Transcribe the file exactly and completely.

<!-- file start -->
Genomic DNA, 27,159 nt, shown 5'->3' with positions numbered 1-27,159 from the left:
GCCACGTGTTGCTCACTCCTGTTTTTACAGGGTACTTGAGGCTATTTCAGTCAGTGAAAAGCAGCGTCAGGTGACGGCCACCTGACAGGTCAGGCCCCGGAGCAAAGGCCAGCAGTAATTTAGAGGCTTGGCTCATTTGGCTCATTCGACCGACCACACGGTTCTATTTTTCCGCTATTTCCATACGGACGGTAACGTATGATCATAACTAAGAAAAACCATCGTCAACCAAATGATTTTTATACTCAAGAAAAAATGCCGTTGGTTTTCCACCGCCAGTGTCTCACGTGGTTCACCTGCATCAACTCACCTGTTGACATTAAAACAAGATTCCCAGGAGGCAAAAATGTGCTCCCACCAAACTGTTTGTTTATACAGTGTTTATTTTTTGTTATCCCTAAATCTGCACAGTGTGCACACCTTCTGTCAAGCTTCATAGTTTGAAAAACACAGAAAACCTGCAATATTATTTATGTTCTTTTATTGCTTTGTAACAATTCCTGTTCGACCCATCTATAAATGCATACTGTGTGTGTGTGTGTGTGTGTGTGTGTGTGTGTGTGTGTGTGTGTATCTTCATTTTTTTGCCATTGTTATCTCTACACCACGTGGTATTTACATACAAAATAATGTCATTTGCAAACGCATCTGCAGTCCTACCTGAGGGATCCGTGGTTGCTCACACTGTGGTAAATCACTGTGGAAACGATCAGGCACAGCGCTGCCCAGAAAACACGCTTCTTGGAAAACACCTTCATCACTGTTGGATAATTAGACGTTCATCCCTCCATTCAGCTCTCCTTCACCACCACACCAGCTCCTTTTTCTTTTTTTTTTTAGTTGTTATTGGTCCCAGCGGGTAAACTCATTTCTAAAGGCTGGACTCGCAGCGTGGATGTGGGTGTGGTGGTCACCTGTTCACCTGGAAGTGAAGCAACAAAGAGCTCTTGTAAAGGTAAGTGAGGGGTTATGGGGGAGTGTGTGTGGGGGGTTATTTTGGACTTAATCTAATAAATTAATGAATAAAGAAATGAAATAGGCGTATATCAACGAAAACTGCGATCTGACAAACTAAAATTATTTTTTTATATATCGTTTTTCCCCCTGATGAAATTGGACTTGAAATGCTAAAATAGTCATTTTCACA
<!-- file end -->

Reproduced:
Genomic DNA, 27,159 nt, shown 5'->3' with positions numbered 1-27,159 from the left:
GCCACGTGTTGCTCACTCCTGTTTTTACAGGGTACTTGAGGCTATTTCAGTCAGTGAAAAGCAGCGTCAGGTGACGGCCACCTGACAGGTCAGGCCCCGGAGCAAAGGCCAGCAGTAATTTAGAGGCTTGGCTCATTTGGCTCATTCGACCGACCACACGGTTCTATTTTTCCGCTATTTCCATACGGACGGTAACGTATGATCATAACTAAGAAAAACCATCGTCAACCAAATGATTTTTATACTCAAGAAAAAATGCCGTTGGTTTTCCACCGCCAGTGTCTCACGTGGTTCACCTGCATCAACTCACCTGTTGACATTAAAACAAGATTCCCAGGAGGCAAAAATGTGCTCCCACCAAACTGTTTGTTTATACAGTGTTTATTTTTTGTTATCCCTAAATCTGCACAGTGTGCACACCTTCTGTCAAGCTTCATAGTTTGAAAAACACAGAAAACCTGCAATATTATTTATGTTCTTTTATTGCTTTGTAACAATTCCTGTTCGACCCATCTATAAATGCATACTGTGTGTGTGTGTGTGTGTGTGTGTGTGTGTGTGTGTGTGTGTGTATCTTCATTTTTTTGCCATTGTTATCTCTACACCACGTGGTATTTACATACAAAATAATGTCATTTGCAAACGCATCTGCAGTCCTACCTGAGGGATCCGTGGTTGCTCACACTGTGGTAAATCACTGTGGAAACGATCAGGCACAGCGCTGCCCAGAAAACACGCTTCTTGGAAAACACCTTCATCACTGTTGGATAATTAGACGTTCATCCCTCCATTCAGCTCTCCTTCACCACCACACCAGCTCCTTTTTCTTTTTTTTTTTAGTTGTTATTGGTCCCAGCGGGTAAACTCATTTCTAAAGGCTGGACTCGCAGCGTGGATGTGGGTGTGGTGGTCACCTGTTCACCTGGAAGTGAAGCAACAAAGAGCTCTTGTAAAGGTAAGTGAGGGGTTATGGGGGAGTGTGTGTGGGGGGTTATTTTGGACTTAATCTAATAAATTAATGAATAAAGAAATGAAATAGGCGTATATCAACGAAAACTGCGATCTGACAAACTAAAATTATTTTTTTATATATCGTTTTTCCCCCTGATGAAATTGGACTTGAAATGCTAAAATAGTCATTTTCACA